"Do the workers refer to the company as 'they'? Or do they describe it in terms of 'we'? 'They' companies and 'we' companies … are very different places." (139)
Part Three - The Type I Toolkit
Type I for Individuals: Nine Strategies for Awakening Your Motivation
A great man is one sentence. Abraham Lincoln: "He preserved the union and freed the slaves." Franklin Roosevelt: "He lifted us out of a great depression and helped us win a world war." The Big Question: What's your sentence?
Little Question: Were you better today than yesterday? Look for small measures of improvement.
Type I for Organizations: Nine Ways to Improve Your Company, Office or Group
Give employees a half day a week for some period of time to work on any task they choose.
Take three steps toward giving up control. Involve people in goal setting. Use noncontrolling language. Hold office hours so people can come see you.
Listen carefully to whether employees refer to the company as "we" or "they."
Create an environment that makes people feel good about participating. Give users autonomy. Keep the system as open as possible.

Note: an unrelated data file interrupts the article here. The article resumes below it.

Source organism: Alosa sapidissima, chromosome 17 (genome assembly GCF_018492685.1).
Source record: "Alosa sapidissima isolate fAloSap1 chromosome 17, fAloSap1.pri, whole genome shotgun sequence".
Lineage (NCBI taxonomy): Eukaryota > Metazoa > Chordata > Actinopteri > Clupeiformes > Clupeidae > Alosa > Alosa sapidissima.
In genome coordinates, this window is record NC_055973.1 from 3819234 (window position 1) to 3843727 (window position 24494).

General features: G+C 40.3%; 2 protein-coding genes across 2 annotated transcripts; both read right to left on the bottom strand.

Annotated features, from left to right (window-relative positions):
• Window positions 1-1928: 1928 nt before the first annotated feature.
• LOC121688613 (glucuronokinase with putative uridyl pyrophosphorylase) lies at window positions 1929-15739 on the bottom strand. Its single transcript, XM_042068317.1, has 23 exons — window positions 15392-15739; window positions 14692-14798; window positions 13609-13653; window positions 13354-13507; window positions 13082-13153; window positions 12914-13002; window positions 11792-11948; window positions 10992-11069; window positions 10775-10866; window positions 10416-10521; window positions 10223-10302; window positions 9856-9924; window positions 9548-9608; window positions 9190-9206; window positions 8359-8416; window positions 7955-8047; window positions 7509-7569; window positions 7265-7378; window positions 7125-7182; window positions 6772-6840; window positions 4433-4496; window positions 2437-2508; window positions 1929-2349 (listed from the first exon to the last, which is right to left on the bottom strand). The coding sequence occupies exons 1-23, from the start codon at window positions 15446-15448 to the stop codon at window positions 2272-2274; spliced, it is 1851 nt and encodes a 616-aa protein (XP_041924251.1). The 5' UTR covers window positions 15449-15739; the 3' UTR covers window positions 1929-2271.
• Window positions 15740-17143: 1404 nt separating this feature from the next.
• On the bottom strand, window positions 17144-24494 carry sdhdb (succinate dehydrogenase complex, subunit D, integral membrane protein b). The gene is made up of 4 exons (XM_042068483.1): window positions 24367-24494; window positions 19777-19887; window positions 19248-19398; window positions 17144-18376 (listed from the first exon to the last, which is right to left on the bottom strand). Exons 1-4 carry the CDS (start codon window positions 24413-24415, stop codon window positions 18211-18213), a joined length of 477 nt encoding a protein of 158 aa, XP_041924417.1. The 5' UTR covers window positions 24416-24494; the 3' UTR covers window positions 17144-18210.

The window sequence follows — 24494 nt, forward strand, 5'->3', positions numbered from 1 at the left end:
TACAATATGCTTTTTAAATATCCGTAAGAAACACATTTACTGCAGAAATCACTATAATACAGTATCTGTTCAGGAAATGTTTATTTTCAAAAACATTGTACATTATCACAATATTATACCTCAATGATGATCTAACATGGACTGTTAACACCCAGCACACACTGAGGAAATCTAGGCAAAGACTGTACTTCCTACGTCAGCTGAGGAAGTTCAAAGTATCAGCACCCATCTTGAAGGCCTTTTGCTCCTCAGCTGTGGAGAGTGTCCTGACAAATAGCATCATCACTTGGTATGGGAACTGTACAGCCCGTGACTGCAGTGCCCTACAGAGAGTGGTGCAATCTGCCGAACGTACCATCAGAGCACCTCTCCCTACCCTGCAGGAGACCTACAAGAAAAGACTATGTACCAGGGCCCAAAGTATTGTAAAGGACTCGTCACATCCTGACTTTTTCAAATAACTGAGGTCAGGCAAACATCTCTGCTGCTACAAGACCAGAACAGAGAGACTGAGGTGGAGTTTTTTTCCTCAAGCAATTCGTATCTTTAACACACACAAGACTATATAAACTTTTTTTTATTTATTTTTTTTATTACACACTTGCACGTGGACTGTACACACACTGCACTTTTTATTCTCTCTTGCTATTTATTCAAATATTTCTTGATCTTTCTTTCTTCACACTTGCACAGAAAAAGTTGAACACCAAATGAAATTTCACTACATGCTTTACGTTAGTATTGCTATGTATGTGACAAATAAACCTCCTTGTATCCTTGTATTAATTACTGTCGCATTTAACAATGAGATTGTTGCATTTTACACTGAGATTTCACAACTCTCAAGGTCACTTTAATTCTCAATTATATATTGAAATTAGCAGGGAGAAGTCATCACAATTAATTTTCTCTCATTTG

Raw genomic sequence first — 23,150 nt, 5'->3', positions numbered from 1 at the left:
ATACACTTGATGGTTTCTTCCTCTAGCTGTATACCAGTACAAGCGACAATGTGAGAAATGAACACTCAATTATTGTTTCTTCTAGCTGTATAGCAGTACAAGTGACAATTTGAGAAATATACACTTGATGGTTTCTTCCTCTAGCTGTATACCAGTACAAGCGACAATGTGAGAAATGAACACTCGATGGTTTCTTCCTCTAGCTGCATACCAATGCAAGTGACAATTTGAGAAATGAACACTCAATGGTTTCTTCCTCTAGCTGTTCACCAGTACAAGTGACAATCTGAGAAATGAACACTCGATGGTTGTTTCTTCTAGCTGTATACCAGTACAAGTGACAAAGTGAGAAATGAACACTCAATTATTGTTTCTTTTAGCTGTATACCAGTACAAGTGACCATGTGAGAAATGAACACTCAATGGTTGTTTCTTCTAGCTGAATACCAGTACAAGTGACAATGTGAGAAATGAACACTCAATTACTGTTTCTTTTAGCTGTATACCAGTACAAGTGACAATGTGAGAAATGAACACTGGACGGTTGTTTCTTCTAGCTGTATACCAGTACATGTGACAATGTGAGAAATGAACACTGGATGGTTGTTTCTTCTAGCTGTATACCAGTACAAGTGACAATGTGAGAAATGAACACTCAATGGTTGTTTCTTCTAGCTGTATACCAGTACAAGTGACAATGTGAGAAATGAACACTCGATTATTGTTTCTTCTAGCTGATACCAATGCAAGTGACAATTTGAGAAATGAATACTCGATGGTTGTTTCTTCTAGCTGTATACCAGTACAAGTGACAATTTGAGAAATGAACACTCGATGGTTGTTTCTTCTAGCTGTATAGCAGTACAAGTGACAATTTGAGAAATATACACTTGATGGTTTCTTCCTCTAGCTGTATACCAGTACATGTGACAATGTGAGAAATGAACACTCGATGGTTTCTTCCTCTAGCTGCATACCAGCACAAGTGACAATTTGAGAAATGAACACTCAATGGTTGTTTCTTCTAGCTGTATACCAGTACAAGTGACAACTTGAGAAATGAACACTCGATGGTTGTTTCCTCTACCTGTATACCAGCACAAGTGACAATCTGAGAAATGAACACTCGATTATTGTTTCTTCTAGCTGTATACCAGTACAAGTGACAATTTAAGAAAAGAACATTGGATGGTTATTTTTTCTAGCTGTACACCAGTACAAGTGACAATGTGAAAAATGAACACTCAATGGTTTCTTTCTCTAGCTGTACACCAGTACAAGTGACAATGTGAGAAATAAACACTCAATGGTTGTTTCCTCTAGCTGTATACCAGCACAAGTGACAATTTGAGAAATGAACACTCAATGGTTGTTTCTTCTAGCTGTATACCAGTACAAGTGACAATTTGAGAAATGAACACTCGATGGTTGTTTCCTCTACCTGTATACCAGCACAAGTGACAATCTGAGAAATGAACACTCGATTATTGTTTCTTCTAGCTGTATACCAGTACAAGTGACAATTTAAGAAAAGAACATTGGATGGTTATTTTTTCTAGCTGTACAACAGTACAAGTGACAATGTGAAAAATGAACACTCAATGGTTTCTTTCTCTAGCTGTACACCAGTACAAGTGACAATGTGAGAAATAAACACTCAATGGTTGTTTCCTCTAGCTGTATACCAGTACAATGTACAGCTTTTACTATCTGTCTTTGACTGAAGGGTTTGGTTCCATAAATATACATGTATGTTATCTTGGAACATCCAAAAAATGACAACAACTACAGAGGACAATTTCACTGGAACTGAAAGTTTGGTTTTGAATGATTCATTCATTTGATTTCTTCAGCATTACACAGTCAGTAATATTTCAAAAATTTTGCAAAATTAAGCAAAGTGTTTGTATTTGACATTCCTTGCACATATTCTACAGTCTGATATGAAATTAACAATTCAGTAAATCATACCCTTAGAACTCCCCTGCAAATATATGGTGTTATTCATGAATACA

The Zen of Compensation: Paying People the Type I Way
Pay people fairly internally and in comparison with other organizations. Pay more than average.
Type I for Parents and Educators: Nine Ideas for Helping Our Kids
Give your kids an allowance and some chores--but don't combine them. Kids learn how to handle money but they see chores as part of the family obligation.
Praise effort and strategy, not intelligence. Make praise specific. Praise in private. Offer praise only when there is good reason for it.
The Type I Reading List: Fifteen Essential Books
Lists books with their key ideas. Great list.
"If you set a goal of becoming an expert in your business, you would immediately start doing all kinds of things you don't do now." (186)
"Those with a 'growth mindset' believe that their talents and abilities can be developed. Fixed mindsets see every encounter as a test of their worthiness. Growth mindsets see the same encounters as opportunities to improve." (188)
"Do rewards motivate people? Absolutely. They motivate people to get rewards." (182)
Listen to the Gurus: Six Business Thinkers Who Get It
Douglas McGregor, Peter Drucker, Jim Collins, Cali Ressler and Jody Thompson, Gary Hamel
The Type I Fitness Plan: Four Tips for Getting (and Staying) Motivated to Exercise
Create a plan that's tailored to your needs and fitness level. Set the right kinds of goals - to get fit or feel good or stay healthy. Ditch the treadmill and do something you enjoy. Pick an activity where you can improve over time. Reward yourself the right way.
Drive: The Recap
This is quite a good summary.
* * * * * * *
Your comments and book recommendations are welcome.
To discontinue receiving book notes, hit Reply and put Discontinue in the text.